US 3302672 A
Description (OCR text may contain errors)
Feb, 1 19%? Filed July 12, 1965 M. WALTON 3,32,672
S CREW DR IVING TOOL INVENTOR.
Marvin Walfon United States Patent 3,302,672 SCREW DRIVING TOOL Marvin Walton, 134 Tuscaloosa Ave, Atherton, Calif. 94025 Filed .Iuly 12, 1965, Ser. No. 471,152 6 Claims. (Cl. 14550) The present invention relates to screw driving tools. More particularly, the present invention relates to driving tools for screws of the type known as one-way screws or irretrievable screws.
The present invention relates particularly to drive tools for round-headed one-way screws that are provided with indentations or excisions along diametrically opposite circumferential areas of their rounded heads which end in abutment surfaces that are located in a common plane containing the axis of the screw. To effectively engage and drive such screws into position, the driving tool must have drive elements capable of bearing against both said abutment surfaces. In a direction opposite to the direction in which the screw is to be driven into position, the floors and/or side walls of the circumferential indentations or excisions are shaped in such a manner that upon reversal in the operation of the drive tool, the tool is cammed out of said indentations or excisions and cannot effectively engage the screw head. A particularly effective one-way screw designed for operation with high speed power tools is described in my copending U.S. patent application Serial Number 458,604, filed May 25, 1965.
It is an object of my invention to provide an effective screw driving tool that is particularly suitable for high speed operation with one-way screws of the type referred to and which may be smoothly and effectively engaged with such screw heads and may be smoothly disengaged from the screw heads, upon reversal in its operation.
More particularly, it is an object of the invention to provide a drive tool for screws of the type described, that may be engaged with, or disengaged from, the screw heads without chattering, and without jarring the operators hand, and which is not likely to mar the screw head and/or the objects into which screws are driven by its operation.
Still another object of the invention is to provide a screw driving tool of the type referred to, that lends itself readily to mass production methods.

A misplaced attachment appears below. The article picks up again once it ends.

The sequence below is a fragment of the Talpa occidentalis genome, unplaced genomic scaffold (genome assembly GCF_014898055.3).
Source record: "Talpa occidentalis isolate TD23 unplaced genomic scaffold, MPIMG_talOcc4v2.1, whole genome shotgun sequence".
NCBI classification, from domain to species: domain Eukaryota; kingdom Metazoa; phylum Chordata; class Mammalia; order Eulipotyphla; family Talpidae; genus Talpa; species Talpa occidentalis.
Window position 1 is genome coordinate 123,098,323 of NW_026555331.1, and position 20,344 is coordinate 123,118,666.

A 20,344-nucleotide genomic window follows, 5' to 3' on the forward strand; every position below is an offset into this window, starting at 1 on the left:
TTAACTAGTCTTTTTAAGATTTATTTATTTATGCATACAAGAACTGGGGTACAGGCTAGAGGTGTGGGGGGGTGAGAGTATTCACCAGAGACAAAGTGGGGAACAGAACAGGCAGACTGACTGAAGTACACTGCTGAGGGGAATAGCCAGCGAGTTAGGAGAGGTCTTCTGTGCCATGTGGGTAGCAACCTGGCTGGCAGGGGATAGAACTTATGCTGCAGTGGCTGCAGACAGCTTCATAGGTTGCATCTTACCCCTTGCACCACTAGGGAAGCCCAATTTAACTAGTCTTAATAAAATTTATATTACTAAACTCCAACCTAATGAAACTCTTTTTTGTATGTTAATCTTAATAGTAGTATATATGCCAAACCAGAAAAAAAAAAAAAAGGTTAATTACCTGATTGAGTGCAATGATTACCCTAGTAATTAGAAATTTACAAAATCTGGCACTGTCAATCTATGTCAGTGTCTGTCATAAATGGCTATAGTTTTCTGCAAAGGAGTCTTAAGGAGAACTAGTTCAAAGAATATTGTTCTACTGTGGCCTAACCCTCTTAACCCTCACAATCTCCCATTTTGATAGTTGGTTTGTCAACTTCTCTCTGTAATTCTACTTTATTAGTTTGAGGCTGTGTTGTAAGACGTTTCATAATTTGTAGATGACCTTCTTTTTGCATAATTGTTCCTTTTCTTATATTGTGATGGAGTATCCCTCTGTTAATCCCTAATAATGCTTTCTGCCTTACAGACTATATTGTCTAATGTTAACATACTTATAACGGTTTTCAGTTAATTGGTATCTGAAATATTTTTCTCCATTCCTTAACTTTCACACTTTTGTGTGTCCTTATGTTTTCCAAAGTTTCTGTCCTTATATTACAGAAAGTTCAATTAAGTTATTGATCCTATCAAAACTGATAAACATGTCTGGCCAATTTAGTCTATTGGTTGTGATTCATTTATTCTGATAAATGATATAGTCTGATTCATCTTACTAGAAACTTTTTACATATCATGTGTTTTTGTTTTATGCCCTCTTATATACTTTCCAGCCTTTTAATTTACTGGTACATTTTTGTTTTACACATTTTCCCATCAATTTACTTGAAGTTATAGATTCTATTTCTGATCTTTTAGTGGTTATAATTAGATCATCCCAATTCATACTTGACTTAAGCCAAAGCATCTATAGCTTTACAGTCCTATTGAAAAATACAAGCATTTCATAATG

These and other objects of the present invention will be apparent from the following description of the accompanying drawings which illustrate a preferred embodiment thereof and wherein FIGURE 1 is a perspective of a screw driving bit em bodying my invention and shows below said bit a fragmentary perspective of a one-way screw of the type which it is intended to drive;
FIGURE 2 is a side elevation, partly in section, of the screw driving bit shown in FIGURE 1;
FIGURE 3 is a bottom plan view of the end surface of the screw driving bit; and
FIGURES 4 and 5 are schematic perspectives of a sphere and of two radially displaced hemispheres thereof, illustrating the geometrical parameters of the surfaces that define the conformation of the concavity in the end surface of the screw driving bit of the invention.
The screw driving bit of my invention comprises a cylindrical head portion mounted upon the end of a shank or stem 12 by means of which it may be coupled to the socket of a rotary drive tool. The fiat end surface 14 of said head contains a shallow rounded recess or concavity 15 of a diameter to fit over the head 16 of the screw 18 for which it is designed (FIGURE 1). Geometrically, the conformation of said recess is established by the top segments 2th,, and 20 of two complementary hemispheres 22,, and 22 (FIGURE 4) whose ice center points C and C lie below the end surface 14 of the head Ill and are dis-placed from each other in a plane P containing the center axis x of the screw driver, along a common diameter d to opposite sides of said axis (FIGURE 5). FIGURE 4 shows the sphere 22 before its halves 22 and 22 are displaced relative to each other in the manner explained above. In addition to the vertical piane P in which the displacement occurs, said figure indicates the horizontal section plane H that separates the segments from the sphere 22 and which coincides with the plane defined by the end surface 14 of the screw driving bit. The radii R and R of the base circle of said segments are somewhat smaller than the radius of the cylindrical head 10 of the screw driver and are about equal to the radius of the intersection line 'L between the ramp 24 of an excision or indentation 26 in the head 16 of the one-way screw and the side wall 28 of said indentation or excision (FIGURE 1); and the degree of diametrical displacement of the center points C, and C of the hemispheres 22 and 22 is about equal to, or slightly larger than, the radial depth of the floor or ramp 24 of an excision or indentation in the head of the screw adjacent the abutment surface 30 thereof.